3. We compare each source’s ratings with those for all other sources. Each company we study gives us more opportunities to compare one source’s ratings with another.  The total number of comparisons possible is very large and growing, exponentially.  We use the results of our comparison to adjust the distribution of scores for each rating source so that they fall into a “beta” distribution that has a central peak in the 50s.
  4. Some sources match up well with all of our other data. Some sources don’t line up.  We add weight to those who match well but continue to “count” those who don’t.

We then repeat steps A to D as many times until we have found a “best fit” for the available data.  Each time we add a new source, we go through an initial mapping, normalization, and weighting process.

 

An Example

It may help explain our data analysis process by using a specific example.  (Note that we are using an example from 2014 for a company that has since been split into two parts.  This avoids any risk of an implied criticism of an existing company.)  Hewlett Packard was a heavily tracked company prior to its split.  We had 154 sources of data for this company that together provided 17,571 individual data elements.  Only 62 of these data sources provided data for our July 1, 2014 rating—the rest of the data sources provided data for previous periods (our data set goes back to 2008).  The 62 current data sources provided 575 different types of rating elements and a total of 610 different ratings values that did not affect/apply to special issues.

After their conversion to our 0 to 100 scale, we mapped the rating elements into our twelve subcategories.  We had 1,403 ratings factors.  We selected our subcategories to allow an even spread of data across them. You can see that we had a reasonably even spread for Hewlett Packard:

CSRHub category.jpg

Before we could present a rating, we needed to check first that we had enough sources and enough “weight” from the sources we had, to generate a good score.  In general, we require at least two sources that have good strength or three or four weaker ones, before we offer a rating.  As you can see, we had plenty of sources to rate a big company such as HP.

Subcategory Chart.jpg

Even after normalization, the curve of ratings for any one subcategory may have a lot of irregularities.  However, we had enough data to provide a good estimate of the midpoint of the available data, for those ratings we collected and adjusted.  Below you can see that some sources had a high opinion of HP’s board while others had a less favorable view.  The result was a blended score that averaged to less than the more uniform Leadership Ethics rating.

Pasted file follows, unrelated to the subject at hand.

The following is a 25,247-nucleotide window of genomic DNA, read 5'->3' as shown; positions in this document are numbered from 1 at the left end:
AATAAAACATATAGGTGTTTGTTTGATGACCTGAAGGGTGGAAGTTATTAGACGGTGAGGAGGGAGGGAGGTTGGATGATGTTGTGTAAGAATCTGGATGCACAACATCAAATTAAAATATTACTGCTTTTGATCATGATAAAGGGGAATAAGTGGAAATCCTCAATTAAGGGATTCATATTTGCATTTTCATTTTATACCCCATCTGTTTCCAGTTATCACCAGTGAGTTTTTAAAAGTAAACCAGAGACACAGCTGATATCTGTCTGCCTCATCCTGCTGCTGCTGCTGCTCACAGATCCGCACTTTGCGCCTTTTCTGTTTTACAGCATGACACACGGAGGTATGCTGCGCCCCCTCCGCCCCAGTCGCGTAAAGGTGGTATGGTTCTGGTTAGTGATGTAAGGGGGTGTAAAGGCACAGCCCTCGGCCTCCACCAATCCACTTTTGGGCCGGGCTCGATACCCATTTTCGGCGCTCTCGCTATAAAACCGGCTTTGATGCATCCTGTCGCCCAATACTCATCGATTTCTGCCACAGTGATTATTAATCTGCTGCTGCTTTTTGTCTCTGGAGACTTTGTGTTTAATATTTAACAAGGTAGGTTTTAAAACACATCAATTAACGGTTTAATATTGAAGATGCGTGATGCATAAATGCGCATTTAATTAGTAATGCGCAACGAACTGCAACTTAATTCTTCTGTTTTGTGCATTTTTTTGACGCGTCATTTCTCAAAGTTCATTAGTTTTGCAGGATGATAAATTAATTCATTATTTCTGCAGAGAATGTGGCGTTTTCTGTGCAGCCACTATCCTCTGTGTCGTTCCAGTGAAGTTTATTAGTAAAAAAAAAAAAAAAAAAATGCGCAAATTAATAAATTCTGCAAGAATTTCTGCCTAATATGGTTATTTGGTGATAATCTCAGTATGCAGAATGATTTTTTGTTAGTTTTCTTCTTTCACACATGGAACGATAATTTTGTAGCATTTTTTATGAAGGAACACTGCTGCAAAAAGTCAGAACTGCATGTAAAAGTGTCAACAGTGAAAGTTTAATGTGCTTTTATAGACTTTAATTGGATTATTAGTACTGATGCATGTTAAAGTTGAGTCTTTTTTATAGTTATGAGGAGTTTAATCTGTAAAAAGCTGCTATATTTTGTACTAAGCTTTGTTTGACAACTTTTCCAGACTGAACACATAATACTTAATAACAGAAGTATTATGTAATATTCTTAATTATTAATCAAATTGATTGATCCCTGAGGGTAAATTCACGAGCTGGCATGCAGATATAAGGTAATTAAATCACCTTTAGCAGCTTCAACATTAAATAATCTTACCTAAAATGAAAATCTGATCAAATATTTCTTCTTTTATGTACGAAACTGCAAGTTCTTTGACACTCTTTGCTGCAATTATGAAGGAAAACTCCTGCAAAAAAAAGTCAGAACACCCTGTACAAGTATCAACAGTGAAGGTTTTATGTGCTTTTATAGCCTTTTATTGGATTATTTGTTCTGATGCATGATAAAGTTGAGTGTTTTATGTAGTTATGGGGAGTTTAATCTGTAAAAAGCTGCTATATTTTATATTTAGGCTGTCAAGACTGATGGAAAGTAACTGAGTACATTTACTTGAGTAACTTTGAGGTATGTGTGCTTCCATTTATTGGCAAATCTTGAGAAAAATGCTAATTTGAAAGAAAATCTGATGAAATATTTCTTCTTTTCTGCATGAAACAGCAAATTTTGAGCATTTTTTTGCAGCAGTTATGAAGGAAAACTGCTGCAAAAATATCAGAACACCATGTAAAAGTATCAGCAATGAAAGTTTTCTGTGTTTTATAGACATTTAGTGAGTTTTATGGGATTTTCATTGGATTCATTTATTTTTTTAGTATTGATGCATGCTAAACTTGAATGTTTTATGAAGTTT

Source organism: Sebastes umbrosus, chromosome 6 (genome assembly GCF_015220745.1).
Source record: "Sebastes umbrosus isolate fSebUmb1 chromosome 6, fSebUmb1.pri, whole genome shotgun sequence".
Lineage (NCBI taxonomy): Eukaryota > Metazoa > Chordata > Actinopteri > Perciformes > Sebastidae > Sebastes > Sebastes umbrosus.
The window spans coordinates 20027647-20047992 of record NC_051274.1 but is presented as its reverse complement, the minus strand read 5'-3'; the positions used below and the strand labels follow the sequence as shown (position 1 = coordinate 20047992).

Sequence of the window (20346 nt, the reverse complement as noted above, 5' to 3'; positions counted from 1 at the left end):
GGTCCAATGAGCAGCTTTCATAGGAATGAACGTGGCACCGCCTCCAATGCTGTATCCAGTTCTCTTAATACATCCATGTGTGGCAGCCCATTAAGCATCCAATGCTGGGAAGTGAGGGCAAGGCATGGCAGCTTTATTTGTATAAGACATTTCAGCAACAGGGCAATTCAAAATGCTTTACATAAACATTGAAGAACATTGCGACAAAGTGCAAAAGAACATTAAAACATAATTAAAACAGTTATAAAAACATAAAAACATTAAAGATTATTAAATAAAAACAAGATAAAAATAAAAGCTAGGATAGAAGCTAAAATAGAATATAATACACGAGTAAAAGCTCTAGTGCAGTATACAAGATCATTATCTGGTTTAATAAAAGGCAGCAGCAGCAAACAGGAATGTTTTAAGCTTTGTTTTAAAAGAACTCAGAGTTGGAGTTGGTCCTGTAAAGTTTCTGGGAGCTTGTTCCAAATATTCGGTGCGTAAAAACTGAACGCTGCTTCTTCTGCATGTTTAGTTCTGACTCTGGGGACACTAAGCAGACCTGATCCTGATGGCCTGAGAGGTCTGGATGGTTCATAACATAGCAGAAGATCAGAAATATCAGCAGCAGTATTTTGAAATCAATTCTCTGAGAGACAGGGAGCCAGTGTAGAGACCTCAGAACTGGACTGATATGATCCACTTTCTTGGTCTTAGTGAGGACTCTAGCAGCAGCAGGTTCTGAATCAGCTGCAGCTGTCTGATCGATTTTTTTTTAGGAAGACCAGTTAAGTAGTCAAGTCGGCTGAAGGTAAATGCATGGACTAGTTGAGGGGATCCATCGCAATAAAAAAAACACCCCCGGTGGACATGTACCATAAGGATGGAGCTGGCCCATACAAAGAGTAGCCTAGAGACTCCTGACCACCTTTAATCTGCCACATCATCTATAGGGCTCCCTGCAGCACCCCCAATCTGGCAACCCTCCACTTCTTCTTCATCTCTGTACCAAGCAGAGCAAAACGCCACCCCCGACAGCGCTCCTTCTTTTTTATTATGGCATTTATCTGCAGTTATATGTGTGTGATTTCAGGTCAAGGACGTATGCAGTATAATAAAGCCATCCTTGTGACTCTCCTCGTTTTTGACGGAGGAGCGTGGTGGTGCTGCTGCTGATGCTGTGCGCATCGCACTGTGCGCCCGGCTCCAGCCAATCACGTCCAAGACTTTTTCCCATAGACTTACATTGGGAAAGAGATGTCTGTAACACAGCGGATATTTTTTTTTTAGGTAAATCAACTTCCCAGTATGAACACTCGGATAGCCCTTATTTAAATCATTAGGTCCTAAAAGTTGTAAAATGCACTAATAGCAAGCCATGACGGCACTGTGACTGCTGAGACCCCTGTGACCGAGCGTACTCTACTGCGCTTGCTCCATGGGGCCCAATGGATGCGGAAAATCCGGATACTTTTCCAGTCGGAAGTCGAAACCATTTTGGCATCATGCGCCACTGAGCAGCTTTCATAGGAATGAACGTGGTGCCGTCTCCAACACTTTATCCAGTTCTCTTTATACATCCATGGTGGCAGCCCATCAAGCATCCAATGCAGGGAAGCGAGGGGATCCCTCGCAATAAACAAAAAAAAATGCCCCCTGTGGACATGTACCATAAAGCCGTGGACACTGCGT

Subcategory Ratings Graph.jpg

The overall effect of our process is to smooth out the ratings input and make them more consistent.  As you can in the illustration below, the final ratings distribution was organized well around a central peak.  The average overall rating of 64 was below the peak, which was around 80.  The original average rating was 61.

CSRHub analysis graph.jpg

By making a few assumptions about how the errors in data are distributed, one can assess the accuracy of ratings.  In a previous post, we showed that CSRHub’s overall rating accurately represents the values that underlie it to within 1.8 points at a 95% confidence interval.  Our error bars have continued to decline and now are less than 1 point at this confidence interval.

In our next post, we will discuss the benefits and drawback of using this complex and data intensive approach to measuring company CSR performance.

Did you miss part 1? See part 1 here.

 


Bahar_Gidwani.jpgBahar Gidwani is CTO and Co-founder of CSRHub.  He has built and run large technology-based businesses for many years. Bahar holds a CFA, worked on Wall Street with Kidder, Peabody, and with McKinsey & Co. Bahar has consulted to a number of major companies and currently serves on the board of several software and Web companies. He has an MBA from Harvard Business School and an undergraduate degree in physics and astronomy. He plays bridge, races sailboats, and is based in New York City.

CSRHub provides access to the world’s largest corporate social responsibility and sustainability ratings and information.  It covers over 17,400 companies from 135 industries in 134 countries. By aggregating and normalizing the information from 530 data sources, CSRHub has created a broad, consistent rating system and a searchable database that links millions of rating elements back to their source. Managers, researchers and activists use CSRHub to benchmark company performance, learn how stakeholders evaluate company CSR practices, and seek ways to improve corporate sustainability performance.

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Using “Big Data” to Rate Corporate Social Responsibility: One Company’s Approach

[fa icon="calendar'] Jun 14, 2017 9:00:02 AM / by Bahar Gidwani

The following is part 1 of a 3-part series on “Big Data.”

“Big Data” is a useful tool for rating corporate social responsibility (CSR) and sustainability performance.  We believe that the Big Data system that CSRHub has developed is one answer to dealing with the rise in new ratings systems (it seems there is a new one announced each month) and with the disparities in scores that occur among these different systems.